Gratitude is the only attitude

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Many studies of gratitude have used a gratitude diary to have people record what they’re grateful for, and over time they usually do become happier.
Many studies of gratitude have used a gratitude diary to have people record what they’re grateful for, and over time they usually do become happier.

Gratitude is a virtue that has received a lot of attention from researchers in the past decade or thereabouts.

It seems as though the most sure-fire way for people to become happier is to be grateful.

And because gratitude is such a simple concept for most people to understand (and because most people are fairly grateful anyway), it is an easy principle to practice in family life to improve everyone’s wellbeing, and make our families happier.

There’s even a day set aside internationally aimed at encouraging people to reflect on the many amazing things in their lives and promote wellbeing by being thankful.

Established in Hawaii, World Gratitude Day has been running for more than 50 years and is a formal day to express gratitude and appreciation for the many wonderful things in our world.

So how can gratitude make your family happier?

Well, it works in two ways. People who are grateful are happier, and people who are happier are more grateful. I think it was the Dalai Lama who said the secret to being happy is not having what you want, but wanting what you have.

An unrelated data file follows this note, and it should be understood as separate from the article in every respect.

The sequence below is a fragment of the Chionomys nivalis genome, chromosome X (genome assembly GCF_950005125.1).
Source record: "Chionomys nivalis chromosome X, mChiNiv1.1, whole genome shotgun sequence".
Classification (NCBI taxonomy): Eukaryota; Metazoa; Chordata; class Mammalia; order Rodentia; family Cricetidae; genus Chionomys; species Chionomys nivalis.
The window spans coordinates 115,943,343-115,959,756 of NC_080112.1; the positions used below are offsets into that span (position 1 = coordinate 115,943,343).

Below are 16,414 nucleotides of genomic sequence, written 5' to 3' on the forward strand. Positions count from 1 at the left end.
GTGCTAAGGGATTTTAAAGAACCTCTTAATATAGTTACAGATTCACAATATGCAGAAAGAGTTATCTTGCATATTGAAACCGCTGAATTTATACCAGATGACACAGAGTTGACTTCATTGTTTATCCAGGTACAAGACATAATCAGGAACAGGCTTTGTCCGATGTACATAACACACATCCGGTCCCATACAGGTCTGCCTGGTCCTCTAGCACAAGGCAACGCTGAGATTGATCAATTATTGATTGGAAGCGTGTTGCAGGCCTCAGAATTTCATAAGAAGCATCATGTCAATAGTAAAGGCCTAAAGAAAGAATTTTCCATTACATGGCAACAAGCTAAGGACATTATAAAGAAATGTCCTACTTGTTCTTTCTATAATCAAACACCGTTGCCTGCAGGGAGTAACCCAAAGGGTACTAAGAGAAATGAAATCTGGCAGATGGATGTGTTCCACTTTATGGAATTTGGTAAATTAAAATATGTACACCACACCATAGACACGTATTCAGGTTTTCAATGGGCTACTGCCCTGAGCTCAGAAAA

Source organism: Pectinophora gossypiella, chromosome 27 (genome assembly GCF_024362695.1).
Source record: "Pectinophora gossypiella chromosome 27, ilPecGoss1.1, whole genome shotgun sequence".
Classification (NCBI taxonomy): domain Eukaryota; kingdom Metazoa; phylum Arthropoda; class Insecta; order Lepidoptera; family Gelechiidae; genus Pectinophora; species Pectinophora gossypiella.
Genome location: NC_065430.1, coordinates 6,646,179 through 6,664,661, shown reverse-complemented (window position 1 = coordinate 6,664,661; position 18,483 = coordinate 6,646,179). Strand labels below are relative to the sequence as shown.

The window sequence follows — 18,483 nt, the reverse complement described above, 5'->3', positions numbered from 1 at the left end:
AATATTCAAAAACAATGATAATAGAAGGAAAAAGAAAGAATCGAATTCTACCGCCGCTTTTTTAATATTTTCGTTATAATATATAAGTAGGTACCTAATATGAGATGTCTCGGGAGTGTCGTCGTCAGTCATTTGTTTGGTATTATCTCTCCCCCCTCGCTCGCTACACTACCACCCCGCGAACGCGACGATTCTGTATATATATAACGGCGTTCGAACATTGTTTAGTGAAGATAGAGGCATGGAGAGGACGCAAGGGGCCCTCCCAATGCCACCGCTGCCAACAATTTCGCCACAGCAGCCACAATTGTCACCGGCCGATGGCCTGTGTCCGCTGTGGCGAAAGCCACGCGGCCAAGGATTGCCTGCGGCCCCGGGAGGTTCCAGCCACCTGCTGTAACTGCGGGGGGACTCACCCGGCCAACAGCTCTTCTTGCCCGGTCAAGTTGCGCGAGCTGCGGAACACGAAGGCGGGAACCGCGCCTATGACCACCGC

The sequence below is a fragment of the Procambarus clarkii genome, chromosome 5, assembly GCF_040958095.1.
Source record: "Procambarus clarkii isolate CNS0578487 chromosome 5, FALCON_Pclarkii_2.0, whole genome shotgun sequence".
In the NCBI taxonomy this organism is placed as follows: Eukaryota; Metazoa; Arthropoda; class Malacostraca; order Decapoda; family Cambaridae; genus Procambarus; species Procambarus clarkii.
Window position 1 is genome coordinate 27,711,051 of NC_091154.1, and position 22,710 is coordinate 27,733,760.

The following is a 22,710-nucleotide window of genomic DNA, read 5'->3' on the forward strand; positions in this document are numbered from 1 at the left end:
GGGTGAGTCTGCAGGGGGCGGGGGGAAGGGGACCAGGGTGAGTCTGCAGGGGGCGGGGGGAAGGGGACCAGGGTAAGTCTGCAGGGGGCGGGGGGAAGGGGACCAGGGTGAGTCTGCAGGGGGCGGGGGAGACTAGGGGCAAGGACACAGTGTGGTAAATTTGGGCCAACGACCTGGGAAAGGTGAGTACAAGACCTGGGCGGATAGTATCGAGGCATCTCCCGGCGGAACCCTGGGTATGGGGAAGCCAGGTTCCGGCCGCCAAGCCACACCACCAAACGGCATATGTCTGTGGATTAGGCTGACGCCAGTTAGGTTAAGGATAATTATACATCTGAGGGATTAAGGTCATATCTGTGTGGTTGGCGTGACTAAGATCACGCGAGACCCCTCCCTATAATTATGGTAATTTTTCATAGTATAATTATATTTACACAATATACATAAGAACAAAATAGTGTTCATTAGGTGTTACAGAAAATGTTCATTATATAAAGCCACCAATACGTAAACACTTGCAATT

There are a few things that get in the way of us being grateful. Researchers have tried to uncover these and the answer is, at least in part, an attitude of entitlement and a focus on materialism.

For example, one study showed that teenagers who believed that success and happiness comes from buying and having things, that is, more materialistic teens, were found to have lower school results, more depression and a more negative outlook on life, and their relationships were also poorer. Ouch!

Gratitude is an easy principle to practice in family life to improve everyone’s wellbeing, and make our families happier.
Gratitude is an easy principle to practice in family life to improve everyone’s wellbeing, and make our families happier.

Nurturing a habit of gratitude really does make a difference. It makes people feel secure, happy, loved and – grateful.

So if we want to grow gratitude and stamp out ingratitude in our home there a lot of different ways we can promote an attitude of gratitude.

Here are some ideas to get you started:

Model grateful behaviour
Your children will follow what you do so look for opportunities to say thank you. Pay particular attention to what your children do that you appreciate and tell them, describe what they’ve done and how it made you feel.

Have conversations about grateful things
Consider making it a daily habit to share the good things that happened during the day.

Create a gratitude tree
Our family once wrote down things we were grateful for on labels and tied them to a tree, it was a terrific visual reminder of all the things we were grateful for.

Carry a gratitude rock
To help keep you grounded, every time you touch the rock, you will be reminded of all the things you are grateful for.

Keep a gratitude diary or journal
Many studies of gratitude have used a gratitude diary to have people record what they’re grateful for, and over time they usually do become happier. There’s research that says we only need to do this once a week, other research says it should be three times a day, others are somewhere in between that, but what it boils down to is that people are different but that expressing gratitude has positive effects whether you choose to do it every single day or once a week.

Hear more about gratitude from Dr Coulson on his Happy Families Podcast here.